Indeed, the Bible shows us that the Sabbath is made for us to rest and not to work.

… the rest I experience on the Sabbath truly rejuvenates my energy and motivation for the following week.

When I first began resting on the Sabbath, I found it quite difficult especially because I had to cram my workload into six days instead of seven.

But as time went on, the Sabbath became a crucial part of my life. I realised that the rest I experience on the Sabbath truly rejuvenates my energy and motivation for the following week.

I realised that God truly knows us best, even down to things like work-life balance. I cannot imagine going back to a Sabbath-less life.

A friend of mine also began to keep the Sabbath midway into university.

Not only did she find the rest that she did not realise she needed, her grades also improved!

Isaiah 58 talks about this in verse 14: not only will you find joy in God, He will also cause you to triumph.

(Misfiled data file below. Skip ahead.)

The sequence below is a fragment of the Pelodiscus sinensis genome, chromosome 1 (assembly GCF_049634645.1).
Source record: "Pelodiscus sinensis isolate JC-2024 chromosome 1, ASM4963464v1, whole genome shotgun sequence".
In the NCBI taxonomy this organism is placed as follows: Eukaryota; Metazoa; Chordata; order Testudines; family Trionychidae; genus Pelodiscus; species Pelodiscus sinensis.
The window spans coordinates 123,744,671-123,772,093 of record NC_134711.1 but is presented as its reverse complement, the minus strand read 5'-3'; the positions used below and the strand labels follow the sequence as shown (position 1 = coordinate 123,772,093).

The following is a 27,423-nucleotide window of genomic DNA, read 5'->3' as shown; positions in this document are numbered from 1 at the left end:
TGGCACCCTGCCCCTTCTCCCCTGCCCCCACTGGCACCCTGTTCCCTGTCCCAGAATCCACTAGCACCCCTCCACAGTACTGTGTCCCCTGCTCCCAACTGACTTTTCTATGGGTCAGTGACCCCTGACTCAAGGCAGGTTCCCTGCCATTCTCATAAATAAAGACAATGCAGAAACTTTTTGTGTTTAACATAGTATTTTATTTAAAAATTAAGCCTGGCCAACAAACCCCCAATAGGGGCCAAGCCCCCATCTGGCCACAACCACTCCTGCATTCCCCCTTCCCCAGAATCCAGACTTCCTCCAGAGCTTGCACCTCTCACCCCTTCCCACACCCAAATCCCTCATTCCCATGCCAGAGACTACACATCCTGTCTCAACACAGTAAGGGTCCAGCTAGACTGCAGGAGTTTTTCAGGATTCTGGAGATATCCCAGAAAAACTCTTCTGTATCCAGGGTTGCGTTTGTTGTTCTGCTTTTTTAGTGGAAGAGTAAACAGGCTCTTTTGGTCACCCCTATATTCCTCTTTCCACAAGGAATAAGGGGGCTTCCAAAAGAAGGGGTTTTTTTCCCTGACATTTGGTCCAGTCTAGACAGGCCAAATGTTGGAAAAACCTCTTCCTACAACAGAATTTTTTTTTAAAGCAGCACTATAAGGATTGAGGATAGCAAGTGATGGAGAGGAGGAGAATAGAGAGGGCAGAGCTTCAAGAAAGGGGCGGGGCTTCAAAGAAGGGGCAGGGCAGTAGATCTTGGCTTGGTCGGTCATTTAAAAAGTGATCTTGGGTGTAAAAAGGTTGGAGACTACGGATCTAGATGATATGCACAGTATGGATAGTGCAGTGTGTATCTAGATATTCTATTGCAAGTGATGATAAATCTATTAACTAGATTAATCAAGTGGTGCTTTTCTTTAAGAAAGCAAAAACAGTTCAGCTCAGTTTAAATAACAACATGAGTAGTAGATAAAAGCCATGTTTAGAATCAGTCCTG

2. Focus on Christ and community, not competition

In SMU, the competition is real. There is a real pressure to “keep up” and “hustle” by throwing yourself into as many CCAs as you can, taking as many classes as possible and getting a good GPA.

When I first entered university, I had never been so humbled in my life. Everyone around me was intimidatingly smart and quick to grasp concepts.

As someone who is a slow learner, I wondered if I would drop out in the first semester (yes, it was that bad).

At first, I felt a great amount of anxiety in knowing that I was a few steps behind the rest.

In the harder classes, I was so lost and did not understand about 70% of what was being taught. This made me feel anxious and fearful.

Facing these challenges, I learned to depend on God to understand what was being taught.

Before each class, I would pray to God for guidance and His help in understanding the classes.

Knowing that He was with me in classes gave me peace, comfort and strength to get through them.

When it comes to the competition, I’ve since learned to not let it affect me. God is sovereign over our lives, and He will open the right doors and close the wrong doors.

Always reminding myself that God is taking care of me and guiding me in every step has helped me to focus on Him instead of comparing with others.

Finding a Christian community in university is also one of the best things you could do.